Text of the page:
By Dewey Caruthers, special to the Times
Kids in Florida are being arrested for common youth misbehavior at high rates throughout the state. Those that have been arrested may need to contact someone like these burlington criminal lawyers for help. But these high rates are not happening in Pinellas County, where law enforcement agencies have embraced an effective alternative.
Juvenile civil citations — an alternative to arrest for common youth misbehavior — are utilized in more than 9 of 10 instances in Pinellas County. In fact, Pinellas is one of the trendsetters in the state. If you find your child is charged with a juvenile crime, you might be interested in finding someone like this philadelphia criminal lawyer who might be able to help with your case, you can also, depending on where you live, find different lawyers to use.
The Caruthers Institute’s third annual study, “Stepping Up: Florida’s Top Juvenile Civil Citation Efforts 2017,” shows juvenile civil citations generate three key benefits to a community: increasing public safety by generating fewer reoffenders than arrests; improving youth outcomes by providing a consequence that does not include an arrest record; and saving taxpayer money because arrests are much more expensive to carry out.
A juvenile civil citation is not a get-out-of-jail-free card. There is a consequence that’s more appropriate and effective than an arrest for common youth misbehavior. And serious crimes like felonies are not eligible.
“Stepping Up” looked at data from 2016, which shows civil citations were used statewide about half of the time for common youth misbehavior, or a rate of 53 percent. Most counties did not make wide use of civil citations, with three-quarters receiving an F grade in Stepping Up’s report card that grades counties, school districts and law enforcement agencies on an A-F scale based on utilization.
The study showed some counties in the Tampa Bay area are making arrests more often than issuing juvenile civil citations — an option that generates more re-offenders, harms youths’ futures and fleeces taxpayers. Among the low performers were Hillsborough (36 percent), Manatee (48 percent) and Polk (0 percent) —all earning F grades. Slightly better performers included Pasco (68 percent) and Hernando (61 percent), which each earned a D grade.
Pinellas County, on the other hand, utilized juvenile civil citations in 94 percent of eligible instances, tied for best in the state with Miami-Dade County, which has been using citations many years longer. Pinellas and Miami-Dade were the only two counties in the state to earn an A grade, and they were among entities studied by the Caruthers Institute to develop statewide research-based best practices, which counties can use as a guide to increase utilization and reduce recidivism.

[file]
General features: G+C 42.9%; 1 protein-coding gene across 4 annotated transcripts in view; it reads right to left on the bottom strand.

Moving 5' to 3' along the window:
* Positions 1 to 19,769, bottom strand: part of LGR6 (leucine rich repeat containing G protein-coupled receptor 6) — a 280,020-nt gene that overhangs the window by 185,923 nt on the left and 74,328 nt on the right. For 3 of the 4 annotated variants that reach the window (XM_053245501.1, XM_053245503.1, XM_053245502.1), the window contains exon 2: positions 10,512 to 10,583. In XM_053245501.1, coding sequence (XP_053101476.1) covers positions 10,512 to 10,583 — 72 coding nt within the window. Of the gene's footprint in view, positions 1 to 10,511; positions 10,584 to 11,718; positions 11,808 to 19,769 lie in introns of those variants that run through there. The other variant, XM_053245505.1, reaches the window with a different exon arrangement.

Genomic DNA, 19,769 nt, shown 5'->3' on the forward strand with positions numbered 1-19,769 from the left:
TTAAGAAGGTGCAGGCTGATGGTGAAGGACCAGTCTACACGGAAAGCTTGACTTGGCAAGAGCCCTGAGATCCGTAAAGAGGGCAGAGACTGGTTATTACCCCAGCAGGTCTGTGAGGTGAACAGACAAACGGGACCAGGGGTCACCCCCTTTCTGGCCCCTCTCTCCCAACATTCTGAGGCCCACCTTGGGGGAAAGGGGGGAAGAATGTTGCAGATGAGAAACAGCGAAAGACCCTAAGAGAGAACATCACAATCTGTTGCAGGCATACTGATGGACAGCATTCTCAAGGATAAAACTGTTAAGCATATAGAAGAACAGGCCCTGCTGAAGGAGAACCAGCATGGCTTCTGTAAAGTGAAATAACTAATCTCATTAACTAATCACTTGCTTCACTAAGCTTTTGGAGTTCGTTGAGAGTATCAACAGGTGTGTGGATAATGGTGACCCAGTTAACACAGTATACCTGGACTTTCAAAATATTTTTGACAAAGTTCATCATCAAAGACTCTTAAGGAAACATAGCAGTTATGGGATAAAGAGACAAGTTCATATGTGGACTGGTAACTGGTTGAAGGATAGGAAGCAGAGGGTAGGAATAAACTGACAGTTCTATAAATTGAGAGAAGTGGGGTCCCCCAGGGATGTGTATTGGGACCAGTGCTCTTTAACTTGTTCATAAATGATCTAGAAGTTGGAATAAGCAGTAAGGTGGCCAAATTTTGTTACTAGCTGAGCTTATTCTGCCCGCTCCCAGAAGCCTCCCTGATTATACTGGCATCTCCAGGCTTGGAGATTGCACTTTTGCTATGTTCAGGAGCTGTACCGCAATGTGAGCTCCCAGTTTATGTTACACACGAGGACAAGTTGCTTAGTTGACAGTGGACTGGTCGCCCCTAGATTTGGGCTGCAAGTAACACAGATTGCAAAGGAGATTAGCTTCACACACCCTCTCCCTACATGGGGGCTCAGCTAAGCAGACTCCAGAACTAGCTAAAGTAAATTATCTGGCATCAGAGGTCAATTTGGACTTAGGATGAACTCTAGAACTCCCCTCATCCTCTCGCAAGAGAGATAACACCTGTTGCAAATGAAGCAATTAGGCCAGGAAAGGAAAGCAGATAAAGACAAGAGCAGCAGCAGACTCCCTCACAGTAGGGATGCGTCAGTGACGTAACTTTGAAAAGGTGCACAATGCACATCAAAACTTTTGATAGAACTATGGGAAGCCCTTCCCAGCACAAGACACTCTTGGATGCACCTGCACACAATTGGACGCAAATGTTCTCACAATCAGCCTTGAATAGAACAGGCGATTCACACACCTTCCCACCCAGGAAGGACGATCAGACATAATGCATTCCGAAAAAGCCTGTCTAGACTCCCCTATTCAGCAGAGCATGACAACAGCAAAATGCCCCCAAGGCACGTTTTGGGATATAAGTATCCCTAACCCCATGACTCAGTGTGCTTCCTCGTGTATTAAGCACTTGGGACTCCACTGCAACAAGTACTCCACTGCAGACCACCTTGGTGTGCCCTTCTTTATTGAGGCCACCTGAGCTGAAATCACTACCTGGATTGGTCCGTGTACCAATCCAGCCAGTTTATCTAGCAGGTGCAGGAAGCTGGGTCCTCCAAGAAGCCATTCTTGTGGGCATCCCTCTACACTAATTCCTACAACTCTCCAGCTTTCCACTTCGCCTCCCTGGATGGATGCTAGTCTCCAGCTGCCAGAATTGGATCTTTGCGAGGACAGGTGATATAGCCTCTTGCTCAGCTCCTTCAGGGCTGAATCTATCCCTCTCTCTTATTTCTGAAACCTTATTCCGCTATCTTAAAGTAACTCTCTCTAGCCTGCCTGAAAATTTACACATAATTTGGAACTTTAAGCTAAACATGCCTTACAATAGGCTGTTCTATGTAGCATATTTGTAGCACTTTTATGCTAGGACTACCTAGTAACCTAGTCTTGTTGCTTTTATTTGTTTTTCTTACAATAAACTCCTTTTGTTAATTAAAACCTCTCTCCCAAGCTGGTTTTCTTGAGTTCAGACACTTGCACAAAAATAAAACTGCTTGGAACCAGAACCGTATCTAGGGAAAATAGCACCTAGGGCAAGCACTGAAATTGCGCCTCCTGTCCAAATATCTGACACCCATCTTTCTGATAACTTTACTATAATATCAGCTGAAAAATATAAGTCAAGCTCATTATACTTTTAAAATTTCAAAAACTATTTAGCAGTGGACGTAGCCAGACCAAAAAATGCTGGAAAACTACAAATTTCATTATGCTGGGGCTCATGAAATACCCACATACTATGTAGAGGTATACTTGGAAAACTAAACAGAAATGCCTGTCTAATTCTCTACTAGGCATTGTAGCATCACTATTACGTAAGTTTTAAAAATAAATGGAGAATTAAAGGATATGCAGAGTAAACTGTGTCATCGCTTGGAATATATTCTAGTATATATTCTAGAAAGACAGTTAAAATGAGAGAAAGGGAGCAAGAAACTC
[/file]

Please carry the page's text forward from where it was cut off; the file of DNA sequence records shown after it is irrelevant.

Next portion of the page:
More specifically, the Pinellas County School District had a 97 percent utilization rate, the highest in the state (A+). Pinellas County Sheriff’s Office had a 90 percent rate (A grade), which is the highest rate of any sheriff’s office in the state. Also fueling the A grade for the county were the St. Petersburg Police Department and the Pinellas Park Police Department, each with a utilization rate of 98 percent (A+). Law enforcement agencies in smaller municipalities — Tarpon Springs, St. Pete Beach, Treasure Island, Kenneth City and Gulfport — each had 100 percent utilization rates.
Too few counties are willing to embrace the civil citation concept, which overwhelmingly shows juvenile civil citations are a more effective approach of handling common youth misbehavior than an arrest. Keeping minor infractions off youths’ arrest records is a good idea, because it means they can more easily further their education and join the workforce. Saving taxpayers money is a no-brainer. And those receiving civil citations are less prone to second offenses and to end up being incarcerated for more serious offenses.
In fact, the Caruthers Institute, as well as the national and state juvenile justice and children’s organizations that support the study, are unable to find any evidence that arrests for common youth misbehavior are a good idea. Yet, there were nearly 9,000 arrests statewide for acts that in days past would have resulted in a trip to the principal’s office or a call to parents. It’s time for that to change, and other Florida counties would be smart to learn from the research-based best practices that includes Pinellas County practices.
Dewey Caruthers, a national expert on civil citations and their effectiveness, authors the annual study Stepping Up: Florida’s Juvenile Civil Citations. He runs a St. Petersburg-based think tank — the Caruthers Institute — that generates data-driven social change through conducting research, crafting solutions and leading advocacy.
Juvenile civil citation rates
Pinellas County 94%
Hillsborough County 36%
Pasco County 68%
Hernando County 61%